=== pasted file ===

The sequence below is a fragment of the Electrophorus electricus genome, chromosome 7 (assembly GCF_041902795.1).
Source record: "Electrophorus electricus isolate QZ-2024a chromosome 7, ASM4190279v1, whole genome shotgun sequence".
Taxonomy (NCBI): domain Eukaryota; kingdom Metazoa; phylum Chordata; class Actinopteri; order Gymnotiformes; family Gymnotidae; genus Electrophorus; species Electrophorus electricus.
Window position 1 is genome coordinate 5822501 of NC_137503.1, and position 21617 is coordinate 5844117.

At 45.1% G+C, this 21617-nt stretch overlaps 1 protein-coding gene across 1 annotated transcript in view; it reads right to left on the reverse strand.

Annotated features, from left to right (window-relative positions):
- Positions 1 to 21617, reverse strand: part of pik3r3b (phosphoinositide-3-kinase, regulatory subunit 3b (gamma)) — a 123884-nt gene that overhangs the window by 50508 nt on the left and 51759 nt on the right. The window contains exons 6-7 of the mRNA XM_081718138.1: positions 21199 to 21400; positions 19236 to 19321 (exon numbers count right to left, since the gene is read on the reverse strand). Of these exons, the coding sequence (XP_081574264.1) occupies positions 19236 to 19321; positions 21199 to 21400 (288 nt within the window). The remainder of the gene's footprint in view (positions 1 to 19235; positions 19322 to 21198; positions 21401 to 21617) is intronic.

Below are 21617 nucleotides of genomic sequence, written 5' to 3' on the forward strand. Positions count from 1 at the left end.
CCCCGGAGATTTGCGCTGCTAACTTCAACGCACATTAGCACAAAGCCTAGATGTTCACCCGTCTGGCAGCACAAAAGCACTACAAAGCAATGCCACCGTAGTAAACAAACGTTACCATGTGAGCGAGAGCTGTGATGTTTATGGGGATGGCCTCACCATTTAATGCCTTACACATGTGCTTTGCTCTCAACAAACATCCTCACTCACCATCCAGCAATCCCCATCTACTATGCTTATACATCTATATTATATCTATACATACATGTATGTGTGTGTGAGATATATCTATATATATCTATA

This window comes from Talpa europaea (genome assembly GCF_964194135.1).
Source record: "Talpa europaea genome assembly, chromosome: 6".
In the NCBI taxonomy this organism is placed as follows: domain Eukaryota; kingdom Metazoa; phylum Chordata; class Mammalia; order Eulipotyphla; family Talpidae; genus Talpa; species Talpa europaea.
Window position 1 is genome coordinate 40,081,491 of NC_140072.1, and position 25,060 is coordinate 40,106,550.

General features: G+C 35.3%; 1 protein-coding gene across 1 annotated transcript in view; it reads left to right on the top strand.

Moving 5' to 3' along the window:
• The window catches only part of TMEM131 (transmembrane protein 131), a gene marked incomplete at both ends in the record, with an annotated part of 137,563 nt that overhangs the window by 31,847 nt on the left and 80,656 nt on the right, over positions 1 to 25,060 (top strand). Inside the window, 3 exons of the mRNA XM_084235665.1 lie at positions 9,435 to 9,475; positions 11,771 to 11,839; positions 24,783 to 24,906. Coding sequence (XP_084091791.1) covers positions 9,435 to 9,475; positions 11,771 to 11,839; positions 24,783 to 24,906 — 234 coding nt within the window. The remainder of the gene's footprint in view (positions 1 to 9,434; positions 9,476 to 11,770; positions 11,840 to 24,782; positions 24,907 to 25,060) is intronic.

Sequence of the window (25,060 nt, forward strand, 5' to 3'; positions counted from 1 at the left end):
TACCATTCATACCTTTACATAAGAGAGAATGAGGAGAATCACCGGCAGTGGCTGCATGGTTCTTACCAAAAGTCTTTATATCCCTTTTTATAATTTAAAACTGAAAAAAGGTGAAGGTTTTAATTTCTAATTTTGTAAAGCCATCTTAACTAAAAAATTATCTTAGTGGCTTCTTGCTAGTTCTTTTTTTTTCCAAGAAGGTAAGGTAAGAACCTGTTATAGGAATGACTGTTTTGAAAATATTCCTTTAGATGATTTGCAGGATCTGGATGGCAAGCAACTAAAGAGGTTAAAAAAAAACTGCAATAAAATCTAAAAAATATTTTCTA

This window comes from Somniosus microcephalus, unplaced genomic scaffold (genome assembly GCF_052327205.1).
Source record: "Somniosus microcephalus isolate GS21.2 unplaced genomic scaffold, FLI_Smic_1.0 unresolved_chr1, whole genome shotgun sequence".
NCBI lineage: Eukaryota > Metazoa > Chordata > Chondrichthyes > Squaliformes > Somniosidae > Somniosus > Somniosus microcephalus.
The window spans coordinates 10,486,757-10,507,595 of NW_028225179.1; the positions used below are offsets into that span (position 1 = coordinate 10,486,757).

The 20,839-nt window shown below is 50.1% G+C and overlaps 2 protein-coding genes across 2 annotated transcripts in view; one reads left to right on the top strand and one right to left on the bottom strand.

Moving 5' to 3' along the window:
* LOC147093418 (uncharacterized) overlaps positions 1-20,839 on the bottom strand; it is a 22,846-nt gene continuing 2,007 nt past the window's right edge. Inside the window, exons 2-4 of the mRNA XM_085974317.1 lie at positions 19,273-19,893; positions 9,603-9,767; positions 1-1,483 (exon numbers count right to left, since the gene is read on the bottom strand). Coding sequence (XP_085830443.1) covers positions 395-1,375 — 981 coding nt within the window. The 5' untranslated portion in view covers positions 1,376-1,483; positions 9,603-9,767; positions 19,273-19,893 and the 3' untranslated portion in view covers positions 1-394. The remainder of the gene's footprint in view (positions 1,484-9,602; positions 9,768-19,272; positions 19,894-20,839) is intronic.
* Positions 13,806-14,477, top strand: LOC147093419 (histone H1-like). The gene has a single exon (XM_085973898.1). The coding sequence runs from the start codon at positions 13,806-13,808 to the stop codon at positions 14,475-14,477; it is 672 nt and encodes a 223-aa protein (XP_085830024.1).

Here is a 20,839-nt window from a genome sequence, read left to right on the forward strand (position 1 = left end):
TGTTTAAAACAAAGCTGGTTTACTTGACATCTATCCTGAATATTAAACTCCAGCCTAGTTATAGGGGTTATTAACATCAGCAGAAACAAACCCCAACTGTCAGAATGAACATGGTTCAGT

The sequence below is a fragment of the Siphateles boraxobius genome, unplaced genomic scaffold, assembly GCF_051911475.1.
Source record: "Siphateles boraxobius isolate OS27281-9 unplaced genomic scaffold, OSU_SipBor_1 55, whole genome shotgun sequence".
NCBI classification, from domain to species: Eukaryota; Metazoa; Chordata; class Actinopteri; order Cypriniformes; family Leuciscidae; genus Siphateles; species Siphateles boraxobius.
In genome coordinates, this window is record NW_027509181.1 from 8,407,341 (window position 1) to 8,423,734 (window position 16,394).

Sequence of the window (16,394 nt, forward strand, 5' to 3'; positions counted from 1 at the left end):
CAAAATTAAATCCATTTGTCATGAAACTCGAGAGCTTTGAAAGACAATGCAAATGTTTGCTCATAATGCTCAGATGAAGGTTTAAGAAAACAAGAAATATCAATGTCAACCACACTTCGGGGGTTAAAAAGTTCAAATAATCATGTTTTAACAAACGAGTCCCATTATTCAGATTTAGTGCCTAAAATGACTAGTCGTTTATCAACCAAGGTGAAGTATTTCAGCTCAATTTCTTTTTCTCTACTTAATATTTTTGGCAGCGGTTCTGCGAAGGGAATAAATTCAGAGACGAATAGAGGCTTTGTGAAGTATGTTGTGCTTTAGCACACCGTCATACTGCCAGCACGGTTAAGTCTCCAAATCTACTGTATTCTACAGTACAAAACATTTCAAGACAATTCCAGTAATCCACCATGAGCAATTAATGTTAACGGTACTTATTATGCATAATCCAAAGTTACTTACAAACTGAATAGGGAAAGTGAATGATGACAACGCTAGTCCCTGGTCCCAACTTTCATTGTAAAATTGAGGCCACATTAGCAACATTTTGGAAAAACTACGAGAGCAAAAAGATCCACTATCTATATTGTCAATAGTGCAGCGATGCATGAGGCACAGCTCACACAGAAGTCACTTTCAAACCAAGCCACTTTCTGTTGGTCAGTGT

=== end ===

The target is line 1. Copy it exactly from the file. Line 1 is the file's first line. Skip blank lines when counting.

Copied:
The sequence below is a fragment of the Electrophorus electricus genome, chromosome 7 (assembly GCF_041902795.1).